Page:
“Give me the child of 7 and I will show you the man” – the origins of this quote are disputed but the applicability I believe has deep resonance in the world of suicide prevention, especially when the world they have been prepared for moves the goalposts.
Age is just a number
Working in the field of suicide prevention since before the turn of the century I have witnessed more than my fair share of sweeping statements, confusing statistics and utter nonsense’s; some of the former and the latter I have fell foul of myself before I learned the often underrated wisdom of listening and learning before speaking. But by being so entrenched in this field one of the most overlooked facts is that, for both men and women, the age of the person most vulnerable to undertaking a suicidal act has been shifting over time. Not sporadically but in a slow, steady and clearly distinguishable wave. This wave is known to many as Generation X.
Who is the X Generation?
Between the post war Baby Boomers and the mid-80’s born Millenials sat Generation X – people born between the mid 1960’s and the early 80’s. A demographic that is often referred to as the MTV Generation, followers of Grunge or Hip-Hop and viewed by many as slackers, cynical and disaffected during the 90’s and obsessed with the concept of work/life balance today. They are the generation of the Sinclair home computers, desktop word-processors, the pager, the brick sized mobile phones, the CD, the DVD, the answering machine, the Walkman, mixtapes recorded directly from the radio, the video store and the shopping centre.
On August 13th 2019, the Office of National Statistics produced a report entitled Middle-aged generation most likely to die by suicide and drug poisoning – although devastating in nature, I was relieved to see overt recognition of the challenge of Generation X in black and white from the ONS. This is because I remember all too well the mid 90’s when the age highlighted for being most vulnerable to suicidal acts was in the mid 20’s and by the turn of the century is was the 30 year olds, in 2010 we were concentrating on those in the 40 year age bracket and now, it is those in the late 40’s age bracket – my age bracket – my Generation X
Throughout the report there are relationships being lightly drawn between deprivation and suicide rates as well as drug poisonings and suicide. This phenomenon is not only restricted to England and Wales though as it is noted it is equally relevant in the USA as well as Canada. However, even though there is reference made to Generation X, there is no reference to another set of crucial levers that I believe has a huge influence on suicides amongst this generation being the effect on individuals being socialized according to the values of our Baby Boomer parents and the impact of socialization in a world that for many countries changed significantly. A world that no longer lay in-sync with ideals and values of Generation X. It should be noted though, that the ONS writers cannot be held to account for this – after all, this concept is floating into the arms of sociological theory – not a place where ONS understanding has a strong allegiance.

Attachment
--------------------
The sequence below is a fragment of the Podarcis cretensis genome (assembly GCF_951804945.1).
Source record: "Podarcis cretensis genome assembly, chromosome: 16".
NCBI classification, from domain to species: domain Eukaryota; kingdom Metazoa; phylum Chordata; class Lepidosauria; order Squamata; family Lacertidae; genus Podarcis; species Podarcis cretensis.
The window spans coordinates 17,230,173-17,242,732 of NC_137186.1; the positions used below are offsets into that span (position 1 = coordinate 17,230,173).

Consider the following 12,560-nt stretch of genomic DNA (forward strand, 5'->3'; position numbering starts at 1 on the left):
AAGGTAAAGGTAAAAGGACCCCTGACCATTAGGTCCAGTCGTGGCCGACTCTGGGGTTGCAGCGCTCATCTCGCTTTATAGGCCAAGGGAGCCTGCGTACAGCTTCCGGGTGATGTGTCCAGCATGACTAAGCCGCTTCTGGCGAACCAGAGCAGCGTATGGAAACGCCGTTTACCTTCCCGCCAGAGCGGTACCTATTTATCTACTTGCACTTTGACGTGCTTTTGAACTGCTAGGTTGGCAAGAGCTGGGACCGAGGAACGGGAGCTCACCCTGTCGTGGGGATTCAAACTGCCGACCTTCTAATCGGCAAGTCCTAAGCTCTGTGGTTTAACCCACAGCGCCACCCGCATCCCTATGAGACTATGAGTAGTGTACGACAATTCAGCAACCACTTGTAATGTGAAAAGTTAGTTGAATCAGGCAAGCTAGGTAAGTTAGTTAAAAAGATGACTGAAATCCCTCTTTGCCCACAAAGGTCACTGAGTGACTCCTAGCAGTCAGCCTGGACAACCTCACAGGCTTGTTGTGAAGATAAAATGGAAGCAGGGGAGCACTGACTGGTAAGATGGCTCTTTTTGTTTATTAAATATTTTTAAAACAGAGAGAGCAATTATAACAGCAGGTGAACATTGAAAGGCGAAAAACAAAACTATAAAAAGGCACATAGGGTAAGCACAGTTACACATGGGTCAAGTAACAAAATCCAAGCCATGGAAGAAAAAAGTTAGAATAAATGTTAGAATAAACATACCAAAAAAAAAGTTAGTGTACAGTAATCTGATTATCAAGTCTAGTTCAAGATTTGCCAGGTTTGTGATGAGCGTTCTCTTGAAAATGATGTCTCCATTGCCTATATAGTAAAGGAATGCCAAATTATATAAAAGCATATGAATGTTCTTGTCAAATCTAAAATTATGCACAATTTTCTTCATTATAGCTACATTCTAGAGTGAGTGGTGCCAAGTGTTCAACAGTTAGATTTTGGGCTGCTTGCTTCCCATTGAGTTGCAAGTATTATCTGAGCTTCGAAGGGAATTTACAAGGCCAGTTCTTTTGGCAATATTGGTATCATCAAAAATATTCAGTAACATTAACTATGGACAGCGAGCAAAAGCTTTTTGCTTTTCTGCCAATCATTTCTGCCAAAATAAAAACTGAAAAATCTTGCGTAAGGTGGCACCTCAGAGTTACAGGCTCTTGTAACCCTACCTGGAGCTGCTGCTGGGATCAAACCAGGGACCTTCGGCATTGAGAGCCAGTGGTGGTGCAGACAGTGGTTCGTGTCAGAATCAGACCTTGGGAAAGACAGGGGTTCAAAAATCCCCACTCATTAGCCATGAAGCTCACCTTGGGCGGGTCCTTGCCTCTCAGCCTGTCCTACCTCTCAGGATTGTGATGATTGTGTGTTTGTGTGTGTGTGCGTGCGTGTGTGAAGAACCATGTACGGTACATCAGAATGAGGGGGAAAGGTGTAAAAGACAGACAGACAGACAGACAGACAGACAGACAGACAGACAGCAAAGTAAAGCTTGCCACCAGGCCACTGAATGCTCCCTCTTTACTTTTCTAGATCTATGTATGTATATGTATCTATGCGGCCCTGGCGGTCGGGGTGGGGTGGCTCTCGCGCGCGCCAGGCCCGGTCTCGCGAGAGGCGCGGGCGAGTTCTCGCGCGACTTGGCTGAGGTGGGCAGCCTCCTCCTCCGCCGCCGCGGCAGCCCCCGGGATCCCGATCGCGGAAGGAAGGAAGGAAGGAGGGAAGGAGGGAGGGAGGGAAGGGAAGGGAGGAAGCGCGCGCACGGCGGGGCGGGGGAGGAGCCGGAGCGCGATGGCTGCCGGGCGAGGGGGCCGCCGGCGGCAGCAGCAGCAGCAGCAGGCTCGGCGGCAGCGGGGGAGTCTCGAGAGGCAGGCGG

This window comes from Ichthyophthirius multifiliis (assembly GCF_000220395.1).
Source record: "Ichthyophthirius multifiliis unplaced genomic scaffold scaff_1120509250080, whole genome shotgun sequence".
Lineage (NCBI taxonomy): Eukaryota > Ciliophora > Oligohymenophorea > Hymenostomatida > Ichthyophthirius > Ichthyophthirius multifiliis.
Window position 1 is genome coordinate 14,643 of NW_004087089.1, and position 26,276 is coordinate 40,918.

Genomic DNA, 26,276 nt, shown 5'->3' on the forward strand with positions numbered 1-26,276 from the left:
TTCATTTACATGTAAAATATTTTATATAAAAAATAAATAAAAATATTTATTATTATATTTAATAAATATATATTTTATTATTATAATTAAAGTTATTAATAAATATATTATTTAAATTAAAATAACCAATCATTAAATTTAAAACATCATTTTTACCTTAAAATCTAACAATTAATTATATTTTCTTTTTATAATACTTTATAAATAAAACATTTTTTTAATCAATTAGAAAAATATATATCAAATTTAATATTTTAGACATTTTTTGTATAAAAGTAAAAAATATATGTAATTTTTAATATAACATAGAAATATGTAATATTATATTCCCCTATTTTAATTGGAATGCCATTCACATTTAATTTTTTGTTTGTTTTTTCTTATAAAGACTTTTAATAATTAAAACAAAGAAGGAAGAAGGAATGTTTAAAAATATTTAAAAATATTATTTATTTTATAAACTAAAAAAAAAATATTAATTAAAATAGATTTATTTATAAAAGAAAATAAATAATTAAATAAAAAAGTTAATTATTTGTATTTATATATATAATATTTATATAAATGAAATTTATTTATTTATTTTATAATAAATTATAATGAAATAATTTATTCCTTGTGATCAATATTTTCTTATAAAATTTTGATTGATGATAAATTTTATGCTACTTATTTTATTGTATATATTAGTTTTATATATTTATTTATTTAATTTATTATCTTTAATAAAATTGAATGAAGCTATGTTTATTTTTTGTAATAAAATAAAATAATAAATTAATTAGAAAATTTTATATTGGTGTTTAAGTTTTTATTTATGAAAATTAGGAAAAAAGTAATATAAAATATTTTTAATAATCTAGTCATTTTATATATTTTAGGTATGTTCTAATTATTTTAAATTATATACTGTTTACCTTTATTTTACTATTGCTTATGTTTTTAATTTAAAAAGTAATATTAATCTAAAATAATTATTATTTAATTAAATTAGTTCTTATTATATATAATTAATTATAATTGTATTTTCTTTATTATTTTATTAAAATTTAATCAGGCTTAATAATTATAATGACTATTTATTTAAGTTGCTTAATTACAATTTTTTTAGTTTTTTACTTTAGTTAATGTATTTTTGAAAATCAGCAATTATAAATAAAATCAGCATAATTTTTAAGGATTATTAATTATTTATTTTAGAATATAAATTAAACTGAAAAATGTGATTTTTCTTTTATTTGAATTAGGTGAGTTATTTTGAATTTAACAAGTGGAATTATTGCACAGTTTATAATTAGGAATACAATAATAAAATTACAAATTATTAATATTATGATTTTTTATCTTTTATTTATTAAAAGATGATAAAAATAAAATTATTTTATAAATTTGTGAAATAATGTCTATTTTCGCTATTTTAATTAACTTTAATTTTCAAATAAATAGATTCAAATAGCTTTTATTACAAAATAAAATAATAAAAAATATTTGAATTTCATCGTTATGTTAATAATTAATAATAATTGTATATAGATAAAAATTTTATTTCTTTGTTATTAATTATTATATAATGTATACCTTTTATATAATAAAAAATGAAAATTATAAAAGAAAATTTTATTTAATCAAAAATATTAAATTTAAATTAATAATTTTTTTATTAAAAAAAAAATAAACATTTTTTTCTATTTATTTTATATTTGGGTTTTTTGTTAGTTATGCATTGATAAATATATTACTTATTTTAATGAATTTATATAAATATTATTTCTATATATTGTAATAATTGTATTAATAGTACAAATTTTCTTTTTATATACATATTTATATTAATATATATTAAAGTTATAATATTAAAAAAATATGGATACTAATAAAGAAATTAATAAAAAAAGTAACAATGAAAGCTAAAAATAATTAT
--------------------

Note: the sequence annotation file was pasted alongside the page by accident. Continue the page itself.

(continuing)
From a personal perspective (which this whole article is), socialization of Generation X by the Baby-Boomer generation can be best encapsulated between the pages of the Ladybird “Peter and Jane” series.
From the toys we were given as boys and girls our futures were being laid out before us. Peter with his crane, toy soldiers, diecast cars and train set and Jane with her dolls, kitchen playset and toy pram. Peter helping his Dad with DIY and Jane baking cakes with mum…for the Dad and Peter.
Peter giving Dad a hand with securing the car whilst Jane helps her mum to get the tea. For many people of Generation X, these publications ‘helped’ to mould our identities, define our anticipated roles in society as well as subdue any alternative ‘outlandish’ ways of being that sat outside these specific frameworks of how to be a man and a woman in the making.